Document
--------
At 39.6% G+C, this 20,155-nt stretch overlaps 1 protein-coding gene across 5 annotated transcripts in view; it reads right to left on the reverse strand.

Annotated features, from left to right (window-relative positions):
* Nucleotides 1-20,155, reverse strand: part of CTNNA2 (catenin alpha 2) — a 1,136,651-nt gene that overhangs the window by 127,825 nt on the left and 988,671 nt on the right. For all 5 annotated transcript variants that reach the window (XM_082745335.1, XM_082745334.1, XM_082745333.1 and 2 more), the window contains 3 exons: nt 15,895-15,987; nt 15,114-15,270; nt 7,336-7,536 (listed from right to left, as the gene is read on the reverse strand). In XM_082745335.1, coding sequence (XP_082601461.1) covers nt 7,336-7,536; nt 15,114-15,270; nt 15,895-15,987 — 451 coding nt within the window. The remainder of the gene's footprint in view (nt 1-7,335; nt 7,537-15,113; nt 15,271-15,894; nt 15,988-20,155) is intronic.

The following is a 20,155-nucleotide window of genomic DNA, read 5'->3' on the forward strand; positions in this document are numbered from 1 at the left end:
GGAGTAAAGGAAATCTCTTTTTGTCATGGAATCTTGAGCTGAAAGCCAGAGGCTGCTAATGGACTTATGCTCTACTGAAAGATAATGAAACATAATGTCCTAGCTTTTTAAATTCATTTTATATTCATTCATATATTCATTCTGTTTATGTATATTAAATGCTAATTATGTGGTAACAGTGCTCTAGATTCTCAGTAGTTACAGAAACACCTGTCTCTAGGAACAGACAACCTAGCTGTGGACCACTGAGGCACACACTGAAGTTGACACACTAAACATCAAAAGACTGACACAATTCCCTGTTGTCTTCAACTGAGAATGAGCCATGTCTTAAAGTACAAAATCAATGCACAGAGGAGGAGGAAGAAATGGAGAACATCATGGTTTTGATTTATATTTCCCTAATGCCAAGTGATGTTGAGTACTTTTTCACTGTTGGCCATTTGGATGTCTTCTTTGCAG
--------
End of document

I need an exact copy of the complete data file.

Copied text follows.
At 39.6% G+C, this 20,155-nt stretch overlaps 1 protein-coding gene across 5 annotated transcripts in view; it reads right to left on the reverse strand.

Annotated features, from left to right (window-relative positions):
* Nucleotides 1-20,155, reverse strand: part of CTNNA2 (catenin alpha 2) — a 1,136,651-nt gene that overhangs the window by 127,825 nt on the left and 988,671 nt on the right. For all 5 annotated transcript variants that reach the window (XM_082745335.1, XM_082745334.1, XM_082745333.1 and 2 more), the window contains 3 exons: nt 15,895-15,987; nt 15,114-15,270; nt 7,336-7,536 (listed from right to left, as the gene is read on the reverse strand). In XM_082745335.1, coding sequence (XP_082601461.1) covers nt 7,336-7,536; nt 15,114-15,270; nt 15,895-15,987 — 451 coding nt within the window. The remainder of the gene's footprint in view (nt 1-7,335; nt 7,537-15,113; nt 15,271-15,894; nt 15,988-20,155) is intronic.

The following is a 20,155-nucleotide window of genomic DNA, read 5'->3' on the forward strand; positions in this document are numbered from 1 at the left end:
GGAGTAAAGGAAATCTCTTTTTGTCATGGAATCTTGAGCTGAAAGCCAGAGGCTGCTAATGGACTTATGCTCTACTGAAAGATAATGAAACATAATGTCCTAGCTTTTTAAATTCATTTTATATTCATTCATATATTCATTCTGTTTATGTATATTAAATGCTAATTATGTGGTAACAGTGCTCTAGATTCTCAGTAGTTACAGAAACACCTGTCTCTAGGAACAGACAACCTAGCTGTGGACCACTGAGGCACACACTGAAGTTGACACACTAAACATCAAAAGACTGACACAATTCCCTGTTGTCTTCAACTGAGAATGAGCCATGTCTTAAAGTACAAAATCAATGCACAGAGGAGGAGGAAGAAATGGAGAACATCATGGTTTTGATTTATATTTCCCTAATGCCAAGTGATGTTGAGTACTTTTTCACTGTTGGCCATTTGGATGTCTTCTTTGCAG